I should point out that I have extremely oily hair. When I compliment a friend’s hair and she says, “Thanks! I actually haven’t washed it in days!” I’m totally flabbergasted. (I think one friend in particular knows I’m talking about her here!!) I absolutely have to wash my hair every day, preferably in the morning. If I shower before I go to bed, my hair will start to look a little greasy by lunch. On multiple occasions, my mom has mistaken my greasy hair for wet hair, and that was probably about 36 hours after washing it.
All that being said, the past few years have seen a lot of new brands who are focused on making healthy products and are transparent about ingredient screening. If you’re unsure about the products you’re currently using, try searching for them in the Skin Deep section of the EWG’s website. If they’re in the database, you’ll see a score between 0 and 10 (10 being the worst). If they aren’t in the database, you can look up the individual ingredients.
Here are some of my favorites:
Beautycounter’s Clean Everyday Shampoo and Rinse Everyday Conditioner are both excellent and you absolutely can’t beat Beautycounter’s stringent ingredient screening. Because of the harsh chemicals Beautycounter leaves out, both products are great for color-treated or dry hair. The conditioner goes a long way and I will probably use 2-3 bottles of shampoo before I finish the conditioner. (FYI: I’m a consultant for Beautycounter since I love the products and mission!)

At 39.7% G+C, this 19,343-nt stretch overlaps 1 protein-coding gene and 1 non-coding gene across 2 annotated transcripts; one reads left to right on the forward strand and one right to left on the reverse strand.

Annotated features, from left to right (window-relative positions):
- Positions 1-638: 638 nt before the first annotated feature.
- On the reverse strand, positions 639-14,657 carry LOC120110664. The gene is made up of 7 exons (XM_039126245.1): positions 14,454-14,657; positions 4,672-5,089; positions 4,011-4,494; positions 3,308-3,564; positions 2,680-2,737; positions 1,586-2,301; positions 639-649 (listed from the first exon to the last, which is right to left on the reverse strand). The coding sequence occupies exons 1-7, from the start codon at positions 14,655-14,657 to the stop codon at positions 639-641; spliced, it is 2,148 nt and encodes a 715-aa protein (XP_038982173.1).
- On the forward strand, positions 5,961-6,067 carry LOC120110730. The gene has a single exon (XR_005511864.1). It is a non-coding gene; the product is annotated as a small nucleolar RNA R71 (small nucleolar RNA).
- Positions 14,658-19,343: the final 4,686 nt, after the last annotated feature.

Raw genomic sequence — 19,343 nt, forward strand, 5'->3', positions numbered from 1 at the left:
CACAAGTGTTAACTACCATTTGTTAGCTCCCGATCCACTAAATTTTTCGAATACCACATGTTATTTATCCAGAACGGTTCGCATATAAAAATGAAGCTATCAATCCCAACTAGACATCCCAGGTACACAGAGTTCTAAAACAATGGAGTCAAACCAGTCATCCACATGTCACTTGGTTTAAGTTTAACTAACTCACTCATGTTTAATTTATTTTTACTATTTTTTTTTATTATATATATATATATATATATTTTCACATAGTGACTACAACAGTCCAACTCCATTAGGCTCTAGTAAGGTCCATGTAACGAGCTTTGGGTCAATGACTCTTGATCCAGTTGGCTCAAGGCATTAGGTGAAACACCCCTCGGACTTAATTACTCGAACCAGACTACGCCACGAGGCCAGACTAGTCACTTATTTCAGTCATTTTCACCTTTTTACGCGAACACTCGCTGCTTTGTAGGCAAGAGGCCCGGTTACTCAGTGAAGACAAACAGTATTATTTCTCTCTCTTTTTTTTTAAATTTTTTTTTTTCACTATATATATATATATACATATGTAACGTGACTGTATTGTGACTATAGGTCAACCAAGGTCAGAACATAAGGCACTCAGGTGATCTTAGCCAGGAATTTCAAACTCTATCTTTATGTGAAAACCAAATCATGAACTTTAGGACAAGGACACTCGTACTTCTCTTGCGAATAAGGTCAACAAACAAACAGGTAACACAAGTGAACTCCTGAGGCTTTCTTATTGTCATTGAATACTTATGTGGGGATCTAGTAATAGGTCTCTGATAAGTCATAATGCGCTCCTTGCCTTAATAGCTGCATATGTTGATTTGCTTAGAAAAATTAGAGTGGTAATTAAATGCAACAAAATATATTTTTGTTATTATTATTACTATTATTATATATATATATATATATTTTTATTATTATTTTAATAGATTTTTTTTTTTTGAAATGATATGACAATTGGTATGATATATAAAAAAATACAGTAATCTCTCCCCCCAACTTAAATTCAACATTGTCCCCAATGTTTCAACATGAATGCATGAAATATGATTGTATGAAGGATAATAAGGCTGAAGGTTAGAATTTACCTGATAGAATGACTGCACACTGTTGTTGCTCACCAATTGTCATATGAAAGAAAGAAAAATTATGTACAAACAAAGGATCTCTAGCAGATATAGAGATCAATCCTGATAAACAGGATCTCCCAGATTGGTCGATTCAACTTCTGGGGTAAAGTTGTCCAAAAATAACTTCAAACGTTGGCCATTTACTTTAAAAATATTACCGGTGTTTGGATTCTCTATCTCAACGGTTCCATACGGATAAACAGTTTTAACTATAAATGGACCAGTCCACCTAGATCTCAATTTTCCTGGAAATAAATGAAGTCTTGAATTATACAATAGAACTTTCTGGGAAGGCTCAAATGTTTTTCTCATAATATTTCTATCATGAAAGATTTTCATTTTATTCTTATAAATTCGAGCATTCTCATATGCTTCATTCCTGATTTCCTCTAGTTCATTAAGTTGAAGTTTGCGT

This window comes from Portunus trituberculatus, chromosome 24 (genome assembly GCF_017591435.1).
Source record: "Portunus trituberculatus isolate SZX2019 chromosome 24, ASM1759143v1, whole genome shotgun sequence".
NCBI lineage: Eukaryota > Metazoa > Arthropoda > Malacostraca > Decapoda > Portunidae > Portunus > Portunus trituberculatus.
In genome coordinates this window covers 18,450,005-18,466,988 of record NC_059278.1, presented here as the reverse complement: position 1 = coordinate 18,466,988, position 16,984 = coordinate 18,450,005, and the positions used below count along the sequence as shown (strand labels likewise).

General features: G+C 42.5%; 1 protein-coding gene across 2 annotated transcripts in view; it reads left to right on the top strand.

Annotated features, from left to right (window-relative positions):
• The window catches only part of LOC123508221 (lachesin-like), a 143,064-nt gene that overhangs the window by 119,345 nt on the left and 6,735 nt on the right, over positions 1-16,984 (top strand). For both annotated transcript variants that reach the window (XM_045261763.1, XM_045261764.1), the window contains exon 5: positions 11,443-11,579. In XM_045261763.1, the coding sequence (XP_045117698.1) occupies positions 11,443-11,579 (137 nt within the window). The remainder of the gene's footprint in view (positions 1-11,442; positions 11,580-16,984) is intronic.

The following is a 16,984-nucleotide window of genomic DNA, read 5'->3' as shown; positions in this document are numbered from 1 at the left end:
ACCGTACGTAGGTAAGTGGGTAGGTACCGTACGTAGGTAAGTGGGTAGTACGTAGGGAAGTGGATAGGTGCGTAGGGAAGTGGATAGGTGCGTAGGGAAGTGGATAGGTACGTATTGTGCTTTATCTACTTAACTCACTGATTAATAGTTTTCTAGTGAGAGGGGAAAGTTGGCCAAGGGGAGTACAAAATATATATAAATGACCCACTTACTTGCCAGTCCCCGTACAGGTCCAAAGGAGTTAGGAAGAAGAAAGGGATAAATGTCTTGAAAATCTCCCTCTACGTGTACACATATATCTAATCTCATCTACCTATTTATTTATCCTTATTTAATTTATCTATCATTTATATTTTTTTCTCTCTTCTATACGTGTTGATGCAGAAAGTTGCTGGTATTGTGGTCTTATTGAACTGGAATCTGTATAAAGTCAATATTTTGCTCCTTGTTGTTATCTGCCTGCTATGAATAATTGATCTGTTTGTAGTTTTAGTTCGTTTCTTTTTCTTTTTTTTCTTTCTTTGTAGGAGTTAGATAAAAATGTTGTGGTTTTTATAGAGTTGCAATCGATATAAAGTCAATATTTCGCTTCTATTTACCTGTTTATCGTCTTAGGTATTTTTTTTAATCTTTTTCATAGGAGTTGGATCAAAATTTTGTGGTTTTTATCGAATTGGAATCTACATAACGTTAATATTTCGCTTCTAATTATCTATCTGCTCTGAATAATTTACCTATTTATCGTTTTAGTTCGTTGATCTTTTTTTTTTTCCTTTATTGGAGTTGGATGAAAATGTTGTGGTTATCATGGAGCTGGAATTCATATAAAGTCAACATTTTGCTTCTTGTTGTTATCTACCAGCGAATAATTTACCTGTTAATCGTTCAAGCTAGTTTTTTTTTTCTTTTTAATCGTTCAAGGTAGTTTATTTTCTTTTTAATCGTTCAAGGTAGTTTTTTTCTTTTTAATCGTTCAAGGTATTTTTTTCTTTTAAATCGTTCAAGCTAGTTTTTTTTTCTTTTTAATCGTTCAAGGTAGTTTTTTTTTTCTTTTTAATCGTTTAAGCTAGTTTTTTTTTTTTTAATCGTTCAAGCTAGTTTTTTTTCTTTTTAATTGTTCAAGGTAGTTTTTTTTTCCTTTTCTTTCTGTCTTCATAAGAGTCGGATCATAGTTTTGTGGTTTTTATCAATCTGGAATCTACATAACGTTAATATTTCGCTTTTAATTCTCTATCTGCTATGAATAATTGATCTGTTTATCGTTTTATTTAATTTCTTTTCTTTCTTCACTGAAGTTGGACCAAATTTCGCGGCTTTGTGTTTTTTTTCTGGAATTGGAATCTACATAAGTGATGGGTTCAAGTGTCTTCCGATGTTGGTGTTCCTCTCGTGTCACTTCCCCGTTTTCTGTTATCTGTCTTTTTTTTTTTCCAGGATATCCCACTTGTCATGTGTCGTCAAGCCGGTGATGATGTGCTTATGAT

With my hair being as oily as it is, I find that I need something a little stronger if I’m washing it the night before. When that’s the case, I use Kiss My Face shampoo. I’ve tried all three varieties, and they all feel pretty much the same to me. If you’re looking for one to soak up the most oil, you should probably try the Big Body variety, but I use the Whenever more often.
Finally, when I’m too rushed for conditioner or if my hair seems especially knotty (sidenote: why is my hair so knotty all of a sudden?? Ever since I had Will, the back of my hair is in a perpetual tangle), I spray on Honest Conditioning Detangler after I shower. It’s light enough that my hair doesn’t get greasy, but it’s effective for getting out knots. I imagine it would be a life saver for parents trying to comb out kids’ knots!
Unfortunately, I can’t help you out when it comes to styling products because I don’t use any. My hair is so flat right now since I’m at the height of my “postpartum shed.” Seriously, at the end of every shower my drain has enough hair to make wigs for a family of small animals.
Do you have any safe hair products that you love? Or are there some bad ones that you simply can’t bear to get rid of?
**If you haven’t done so already, like my Beautycounter Facebook page. In addition to sharing news and info on healthy and safe products, I post promotions and deals! I’ll be raffling off a free hand cream to a Facebook fan this weekend.**